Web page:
Cheers,
John

#5
Sky Schemer

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Some quotes from my father-in-law:

We were on the very edge of the fire -- were evacuated in a hurry. In fact, while loading the dog and a few odds and ends, I was “bombed” by a borate (fire retardant slurry) bomber trying to stop the exploding fire on the ridge immediately behind our house. He covered me and the car completely with a wet slop – which we welcomed with great glee.

We have neighbors and friends who have lost everything. They range from distraught and tearful, to tickled to be able to build themselves a new home. For now we’re living in a hotel room in South Lake Tahoe, near Stateline (sneaking the dog who is “not allowed”) in and out to the elevators through a back door… Isn’t life weird?

I’ve learned three minor lessons so far. First, forest fires are loud – sounding more like a torrential waterfall than anything else. Second, when such a fire hits a mature Cedar tree, it makes a very satisfying explosive “boom” when the tree ignites. And finally, watching 2,500 acres of some of the most beautiful flora on earth go up in smoke makes you cry.



#6
Hans van der Maarel

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Let's hope their house survives. I spent a few days camping on the campground at the north end of Fallen Leaf Lake a few years ago, shame to see such a beautiful area go up in flames.
Hans van der Maarel - Cartotalk Editor
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#7
Jean-Louis

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I was in the Okanagan Valley of British Columbia after the devastation of similar fires in 2003. What struck me was how weirdly and randomly a big fire spreads. For instance, I would see 5 houses in a row burned to the ground with the one in the middle left untouched. Great and useful map you did, Sky. I wish I would have thought of that for the Okanagan.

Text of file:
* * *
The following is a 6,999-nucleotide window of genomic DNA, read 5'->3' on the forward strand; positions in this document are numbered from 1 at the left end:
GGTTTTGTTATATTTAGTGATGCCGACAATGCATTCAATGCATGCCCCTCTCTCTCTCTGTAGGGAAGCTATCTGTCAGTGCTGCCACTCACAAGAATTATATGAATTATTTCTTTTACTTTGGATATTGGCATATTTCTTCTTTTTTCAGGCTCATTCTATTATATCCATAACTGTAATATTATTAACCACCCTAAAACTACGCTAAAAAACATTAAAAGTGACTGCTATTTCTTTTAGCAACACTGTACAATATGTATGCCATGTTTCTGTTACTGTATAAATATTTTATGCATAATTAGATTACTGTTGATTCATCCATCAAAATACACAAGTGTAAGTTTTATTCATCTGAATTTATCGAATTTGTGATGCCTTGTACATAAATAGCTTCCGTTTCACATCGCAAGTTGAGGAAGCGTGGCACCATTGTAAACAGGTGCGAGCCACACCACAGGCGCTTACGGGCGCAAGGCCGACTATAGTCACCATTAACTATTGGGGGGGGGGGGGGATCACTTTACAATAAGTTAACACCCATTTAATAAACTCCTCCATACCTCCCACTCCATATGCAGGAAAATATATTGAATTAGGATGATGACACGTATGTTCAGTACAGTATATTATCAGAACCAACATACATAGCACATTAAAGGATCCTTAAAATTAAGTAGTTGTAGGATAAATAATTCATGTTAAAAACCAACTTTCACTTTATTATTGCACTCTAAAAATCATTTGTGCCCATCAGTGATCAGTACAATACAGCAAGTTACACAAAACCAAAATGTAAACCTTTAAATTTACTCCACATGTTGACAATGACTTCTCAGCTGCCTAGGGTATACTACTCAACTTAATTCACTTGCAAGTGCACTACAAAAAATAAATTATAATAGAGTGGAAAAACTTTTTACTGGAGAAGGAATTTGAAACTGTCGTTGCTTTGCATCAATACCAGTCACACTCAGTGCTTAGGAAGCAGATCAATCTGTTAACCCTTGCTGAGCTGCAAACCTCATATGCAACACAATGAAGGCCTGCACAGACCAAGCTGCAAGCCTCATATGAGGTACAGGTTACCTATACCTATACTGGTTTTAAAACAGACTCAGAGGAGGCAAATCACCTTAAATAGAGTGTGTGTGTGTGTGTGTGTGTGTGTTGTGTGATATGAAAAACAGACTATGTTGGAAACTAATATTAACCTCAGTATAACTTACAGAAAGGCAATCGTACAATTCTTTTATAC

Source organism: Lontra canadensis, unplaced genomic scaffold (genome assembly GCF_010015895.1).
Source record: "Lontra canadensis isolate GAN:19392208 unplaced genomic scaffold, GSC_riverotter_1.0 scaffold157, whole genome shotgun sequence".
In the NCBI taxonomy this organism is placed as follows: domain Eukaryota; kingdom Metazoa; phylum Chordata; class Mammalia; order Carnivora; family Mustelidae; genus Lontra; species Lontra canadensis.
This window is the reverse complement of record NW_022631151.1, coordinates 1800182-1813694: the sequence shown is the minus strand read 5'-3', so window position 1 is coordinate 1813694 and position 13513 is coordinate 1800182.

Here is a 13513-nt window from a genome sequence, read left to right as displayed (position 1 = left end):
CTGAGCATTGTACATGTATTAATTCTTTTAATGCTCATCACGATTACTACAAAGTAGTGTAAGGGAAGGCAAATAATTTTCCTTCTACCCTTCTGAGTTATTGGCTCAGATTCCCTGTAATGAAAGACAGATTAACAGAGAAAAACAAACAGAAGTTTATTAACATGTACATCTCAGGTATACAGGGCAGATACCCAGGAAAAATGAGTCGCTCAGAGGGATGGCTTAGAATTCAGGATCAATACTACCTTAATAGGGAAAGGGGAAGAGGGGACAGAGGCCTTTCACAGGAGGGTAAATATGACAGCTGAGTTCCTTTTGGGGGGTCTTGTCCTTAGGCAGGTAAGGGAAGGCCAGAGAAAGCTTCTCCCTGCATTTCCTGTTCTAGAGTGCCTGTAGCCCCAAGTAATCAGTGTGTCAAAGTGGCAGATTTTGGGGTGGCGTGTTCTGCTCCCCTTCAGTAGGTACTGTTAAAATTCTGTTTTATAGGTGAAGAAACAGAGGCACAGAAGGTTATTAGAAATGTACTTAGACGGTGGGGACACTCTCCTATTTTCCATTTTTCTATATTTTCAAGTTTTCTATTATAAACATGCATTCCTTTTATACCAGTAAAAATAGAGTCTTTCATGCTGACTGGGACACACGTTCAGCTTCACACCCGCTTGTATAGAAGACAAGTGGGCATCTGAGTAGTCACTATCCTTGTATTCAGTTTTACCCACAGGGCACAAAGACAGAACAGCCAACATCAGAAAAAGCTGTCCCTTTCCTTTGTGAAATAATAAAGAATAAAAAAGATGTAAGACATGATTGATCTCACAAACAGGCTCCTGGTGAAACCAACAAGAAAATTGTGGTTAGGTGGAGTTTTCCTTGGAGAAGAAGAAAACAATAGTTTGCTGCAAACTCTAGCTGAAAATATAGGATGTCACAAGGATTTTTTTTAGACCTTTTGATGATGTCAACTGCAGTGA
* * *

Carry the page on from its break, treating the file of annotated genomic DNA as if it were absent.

Jean-Louis Rheault
Montreal


#8
zeke.lunder

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hello,
this is my first post -
i have created a damage map that is a google earth overlay of parcel polygons linked with the el dorado sherrif's department damage assessment data.
To download it, visit the NorthTree Fire GIS Website

http://www.northtree...gis/virtual.php

#9
zeke.lunder

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links to google earth map with parcels overlaid colored by level of damage or ownership.

http://www.northtree...gis/virtual.php

the story told by the map:

we helped to map fuels in this area in 2005. check out the subdivision
that was burned through- there are many vacant lots.

most of the unbuilt lots were bought by the us forest service or 'california tahoe
conservancy' (shown as 'state lands) after the land had been subdivided, as a way to limit the
impacts of development in the tahoe basin - authorized by the
Santini-Burton Act - more info on this at:

http://www.fs.fed.us...ni_burton.shtml

in the absence natural fires, and without thinning, forests in this area tend to become thick with undergrowth; if these lots were unthinned, they may have helped to drive the fire's rapid spread.

we are looking for data on how much lot thinning had been undertaken before the fire, and would like to show this info on future versions of this map.

#10
DaveB

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we are looking for data on how much lot thinning had been undertaken before the fire, and would like to show this info on future versions of this map.


Yesterday's L.A. Times had an article with a map showing thinned areas, as well as the fire perimeter and the streets and other features.
Dave Barnes
Esri
Product Engineer
Map Geek